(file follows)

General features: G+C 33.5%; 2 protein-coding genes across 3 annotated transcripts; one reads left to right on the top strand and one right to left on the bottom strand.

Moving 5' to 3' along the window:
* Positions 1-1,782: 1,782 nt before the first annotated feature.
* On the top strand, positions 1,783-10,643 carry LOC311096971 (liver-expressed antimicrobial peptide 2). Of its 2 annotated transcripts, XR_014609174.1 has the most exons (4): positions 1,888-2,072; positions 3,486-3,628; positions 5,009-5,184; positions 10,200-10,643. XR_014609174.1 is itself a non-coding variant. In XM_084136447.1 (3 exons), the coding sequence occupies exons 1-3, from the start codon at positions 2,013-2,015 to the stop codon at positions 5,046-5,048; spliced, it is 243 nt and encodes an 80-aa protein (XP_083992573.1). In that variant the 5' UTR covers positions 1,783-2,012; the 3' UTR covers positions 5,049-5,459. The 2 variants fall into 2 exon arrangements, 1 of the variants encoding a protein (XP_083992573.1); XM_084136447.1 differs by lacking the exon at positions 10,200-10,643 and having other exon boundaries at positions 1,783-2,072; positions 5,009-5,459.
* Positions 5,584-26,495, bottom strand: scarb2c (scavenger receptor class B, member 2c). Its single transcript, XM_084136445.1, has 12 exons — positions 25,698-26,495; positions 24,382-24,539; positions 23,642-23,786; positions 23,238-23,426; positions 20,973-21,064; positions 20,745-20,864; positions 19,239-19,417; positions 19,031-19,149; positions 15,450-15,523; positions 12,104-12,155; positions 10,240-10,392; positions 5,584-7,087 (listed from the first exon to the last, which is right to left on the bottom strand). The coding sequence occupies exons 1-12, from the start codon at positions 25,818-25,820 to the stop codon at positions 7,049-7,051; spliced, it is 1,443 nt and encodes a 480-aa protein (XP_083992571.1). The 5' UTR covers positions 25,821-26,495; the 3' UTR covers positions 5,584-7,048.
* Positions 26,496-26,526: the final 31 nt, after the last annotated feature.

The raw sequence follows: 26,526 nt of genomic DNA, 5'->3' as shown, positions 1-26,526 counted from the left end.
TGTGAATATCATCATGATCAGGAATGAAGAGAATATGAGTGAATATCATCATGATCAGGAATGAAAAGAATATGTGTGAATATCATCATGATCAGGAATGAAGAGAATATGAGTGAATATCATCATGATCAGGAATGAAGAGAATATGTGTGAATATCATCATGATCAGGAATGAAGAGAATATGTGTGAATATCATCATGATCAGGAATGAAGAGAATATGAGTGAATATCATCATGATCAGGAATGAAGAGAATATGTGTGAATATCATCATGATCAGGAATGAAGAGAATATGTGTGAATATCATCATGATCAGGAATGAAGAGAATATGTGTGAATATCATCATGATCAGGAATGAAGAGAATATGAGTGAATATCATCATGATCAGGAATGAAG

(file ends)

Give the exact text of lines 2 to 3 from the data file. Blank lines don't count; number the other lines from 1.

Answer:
Moving 5' to 3' along the window:
* Positions 1-1,782: 1,782 nt before the first annotated feature.